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MSU rolls Rutgers, begins conference play with 4-0 win

September 11, 2016
<p>Freshman forward DeJuan Jones and Penn State forward Sam Bollinger jump to head the ball during the Men's Soccer game against Penn State on Oct. 18, 2015 at the DeMartin Soccer Complex. The Spartans defeated the Nittany Lions, 2-1. </p>

Freshman forward DeJuan Jones and Penn State forward Sam Bollinger jump to head the ball during the Men's Soccer game against Penn State on Oct. 18, 2015 at the DeMartin Soccer Complex. The Spartans defeated the Nittany Lions, 2-1.

Photo by Catherine Ferland | The State News

MSU came into the game with a 2-1 come-from-behind victory against Columbia fresh on their minds. Rutgers entered the game 0-3 on the season, with all three losses coming to ranked opponents.

“It was a scary matchup,” Rensing said. “For us to keep a clean sheet, I don’t care who you play in college soccer, to get a shutout is important.”

The MSU defense racked up their first shutout of the season, while the Spartans’ four goals were also their highest total in any game this season. Early on however, a goal seemed far from guaranteed.

MSU had trouble getting the offense rolling in the first half. Although the Spartans owned a majority of the possession in the first half, they missed their chances and left the door open.

In the 44th minute, however, a run by freshman forward Giuseppe Barone cornered Rutgers into taking him down just three yards outside of the box. Sophomore forward Ryan Sierakowski stepped up and commanded a free kick, standing alone. Sierakowski’s shot headed straight over the wall, and then sharply turned toward the other side of the goal. Rutgers goalkeeper David Greczek already committed, attempted a dive back towards his post, but was left floundering in mid-air, the ball had already in the back of the net.

“Fortunately, we got the first goal,” junior midfielder Ken Krolicki said, the goal serving as the first time MSU had scored the opening goal all season long. “We've got to, you know, go for the next one.”

For Sierakowski, it was the third goal that he had scored against Rutgers in two years, after scoring his first collegiate goal and a second against Rutgers last season.

“We were getting the chances, we were getting good looks and just execution,” Sierakowski said. “Obviously the deflection helped a little bit, but we’ll take it and we’ll keep running with it.”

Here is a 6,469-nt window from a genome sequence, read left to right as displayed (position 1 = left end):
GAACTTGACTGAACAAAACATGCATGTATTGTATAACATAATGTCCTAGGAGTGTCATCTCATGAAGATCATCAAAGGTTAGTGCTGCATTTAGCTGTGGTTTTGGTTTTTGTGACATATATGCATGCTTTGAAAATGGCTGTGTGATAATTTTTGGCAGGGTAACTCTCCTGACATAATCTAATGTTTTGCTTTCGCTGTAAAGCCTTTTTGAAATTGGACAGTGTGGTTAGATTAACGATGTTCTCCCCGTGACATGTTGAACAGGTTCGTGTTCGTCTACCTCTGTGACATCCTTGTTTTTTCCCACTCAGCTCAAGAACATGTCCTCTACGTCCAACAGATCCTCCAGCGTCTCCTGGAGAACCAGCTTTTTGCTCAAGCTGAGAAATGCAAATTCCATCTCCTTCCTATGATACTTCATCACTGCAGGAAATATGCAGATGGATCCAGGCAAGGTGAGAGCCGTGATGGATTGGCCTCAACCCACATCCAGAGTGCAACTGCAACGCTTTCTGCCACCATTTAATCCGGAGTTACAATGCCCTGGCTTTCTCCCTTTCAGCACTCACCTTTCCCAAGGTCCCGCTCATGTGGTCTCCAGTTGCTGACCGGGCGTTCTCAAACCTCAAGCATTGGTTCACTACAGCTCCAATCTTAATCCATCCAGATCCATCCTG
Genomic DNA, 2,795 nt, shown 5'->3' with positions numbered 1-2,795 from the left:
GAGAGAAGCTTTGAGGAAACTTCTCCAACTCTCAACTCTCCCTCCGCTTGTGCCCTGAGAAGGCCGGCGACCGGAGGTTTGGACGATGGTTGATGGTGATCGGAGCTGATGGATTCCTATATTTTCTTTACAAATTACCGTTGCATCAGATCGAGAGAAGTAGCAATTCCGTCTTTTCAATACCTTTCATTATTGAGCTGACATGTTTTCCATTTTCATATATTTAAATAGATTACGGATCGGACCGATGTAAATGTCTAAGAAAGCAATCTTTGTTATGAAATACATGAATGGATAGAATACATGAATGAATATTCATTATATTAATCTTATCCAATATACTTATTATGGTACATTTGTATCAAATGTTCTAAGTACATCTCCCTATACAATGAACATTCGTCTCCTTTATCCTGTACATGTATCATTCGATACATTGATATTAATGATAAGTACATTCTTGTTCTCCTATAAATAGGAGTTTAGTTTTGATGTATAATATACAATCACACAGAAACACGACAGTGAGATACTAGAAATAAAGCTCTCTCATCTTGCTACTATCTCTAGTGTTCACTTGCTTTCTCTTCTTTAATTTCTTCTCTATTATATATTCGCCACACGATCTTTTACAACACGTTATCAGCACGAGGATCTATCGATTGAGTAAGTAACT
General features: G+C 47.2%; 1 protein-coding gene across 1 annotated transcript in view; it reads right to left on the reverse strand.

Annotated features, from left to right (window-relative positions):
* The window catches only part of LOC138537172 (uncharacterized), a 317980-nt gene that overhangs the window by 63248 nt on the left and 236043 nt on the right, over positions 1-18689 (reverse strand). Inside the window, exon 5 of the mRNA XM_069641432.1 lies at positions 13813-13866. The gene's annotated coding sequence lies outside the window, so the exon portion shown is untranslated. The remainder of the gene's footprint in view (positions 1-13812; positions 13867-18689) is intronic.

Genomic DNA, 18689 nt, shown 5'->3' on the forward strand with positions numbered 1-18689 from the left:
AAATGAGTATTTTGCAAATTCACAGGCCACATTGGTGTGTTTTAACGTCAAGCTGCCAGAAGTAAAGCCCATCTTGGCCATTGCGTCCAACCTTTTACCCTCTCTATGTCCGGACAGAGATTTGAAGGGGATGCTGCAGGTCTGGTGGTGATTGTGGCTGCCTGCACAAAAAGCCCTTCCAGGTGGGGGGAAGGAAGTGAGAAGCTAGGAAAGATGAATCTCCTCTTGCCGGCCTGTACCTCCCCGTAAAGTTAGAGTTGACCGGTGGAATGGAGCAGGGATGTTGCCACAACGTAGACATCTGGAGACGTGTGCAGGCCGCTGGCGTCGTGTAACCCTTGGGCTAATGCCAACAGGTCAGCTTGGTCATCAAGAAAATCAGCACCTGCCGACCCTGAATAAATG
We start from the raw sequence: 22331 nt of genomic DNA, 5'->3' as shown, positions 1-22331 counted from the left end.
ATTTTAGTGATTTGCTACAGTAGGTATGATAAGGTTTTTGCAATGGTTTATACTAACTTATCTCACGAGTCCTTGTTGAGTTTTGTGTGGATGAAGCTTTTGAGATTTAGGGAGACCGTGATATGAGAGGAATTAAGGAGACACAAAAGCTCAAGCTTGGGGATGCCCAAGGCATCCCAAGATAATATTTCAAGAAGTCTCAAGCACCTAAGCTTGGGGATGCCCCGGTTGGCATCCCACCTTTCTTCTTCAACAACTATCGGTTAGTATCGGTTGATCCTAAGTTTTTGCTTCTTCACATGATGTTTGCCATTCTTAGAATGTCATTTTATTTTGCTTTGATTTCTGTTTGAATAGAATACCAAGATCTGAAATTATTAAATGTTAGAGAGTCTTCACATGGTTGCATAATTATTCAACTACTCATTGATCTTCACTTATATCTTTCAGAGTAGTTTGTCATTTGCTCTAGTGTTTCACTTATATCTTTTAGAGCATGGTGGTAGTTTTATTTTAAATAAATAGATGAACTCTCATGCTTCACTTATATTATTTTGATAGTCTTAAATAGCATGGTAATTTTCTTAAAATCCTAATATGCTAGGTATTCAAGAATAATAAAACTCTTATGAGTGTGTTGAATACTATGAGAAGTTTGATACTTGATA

The breakthrough for the Spartans came just 21 seconds before halftime and gave birth to a whole new half of soccer.

“At the start of the second half, we knew that Rutgers was really going to bring it up a notch," Sierrakowski said. "They were going to try to get that equalizer. We wanted to defend well, keep that clean sheet, and then attacking-wise, just keep doing what we were doing. We knew the chances would fall, and they did the second half.”

In the second half, Rutgers started pressuring MSU high on the field and attempting two long-range shots, although neither touched the target. MSU quickly reasserted its dominance in possession and then stamped the game finished in the 63rd minute.

Andrew Herr had the ball on the right wing and looked up to find three teammates in the box. He delivered a mid-height cross to substitute Michael Marcantognini, who brought down the ball and turned from the near post. Upon the corral, Marcantognini backpedaled and saw a gap in the defense, slotting the effort home on his first contribution since coming on.

The strike painted over any lingering hope that the Scarlet Knights had, and Michigan State settled the game into a slow, possession-based attack.

In the 78th minute, the Spartans went on the prowl again, with Krolicki sent a back-heel pass to Herr. At the very top of the box, Herr was untroubled by the defense, which had been fooled by Krolicki’s trip. Herr struck it into the top-left corner, but narrowly missed off the post.

Instantly though, Hunter Barone shot the rebound to his feet. With Greczek displaced after attempting the save, Barone’s slow-roller made the game 3-0 in the 78th minute.

Just two minutes later, MSU was rewarded for its incessant pressure. Winning the ball high up the field, Barone went head-on down the sideline before sending a cross towards net. His attempted pass was blocked, however, but fell between Krolicki and Rutgers defender Kieran Kemmerer. Krolicki was first to the ball, but Kemmerer ran Krolicki to the ground, to which a penalty kick resulted.

Krolicki went with a stuttered walk up and Greczek was again committed before being able to make a save. The shot slid into the bottom right corner for Krolicki’s second goal in two games, and MSU reached their final score of the game, 4-0.

“Damon let me take the PK,” Krolicki said. “Thankfully it went in.”

Michigan State’s 4-0 win was their biggest of the year and their second consecutive victory of Rutgers. It also gave MSU the defensive security that they needed to prepare for two in-state games ahead.

“I thought it was a very professional performance,” Rensing said. “That would be the term that I would title it with.”

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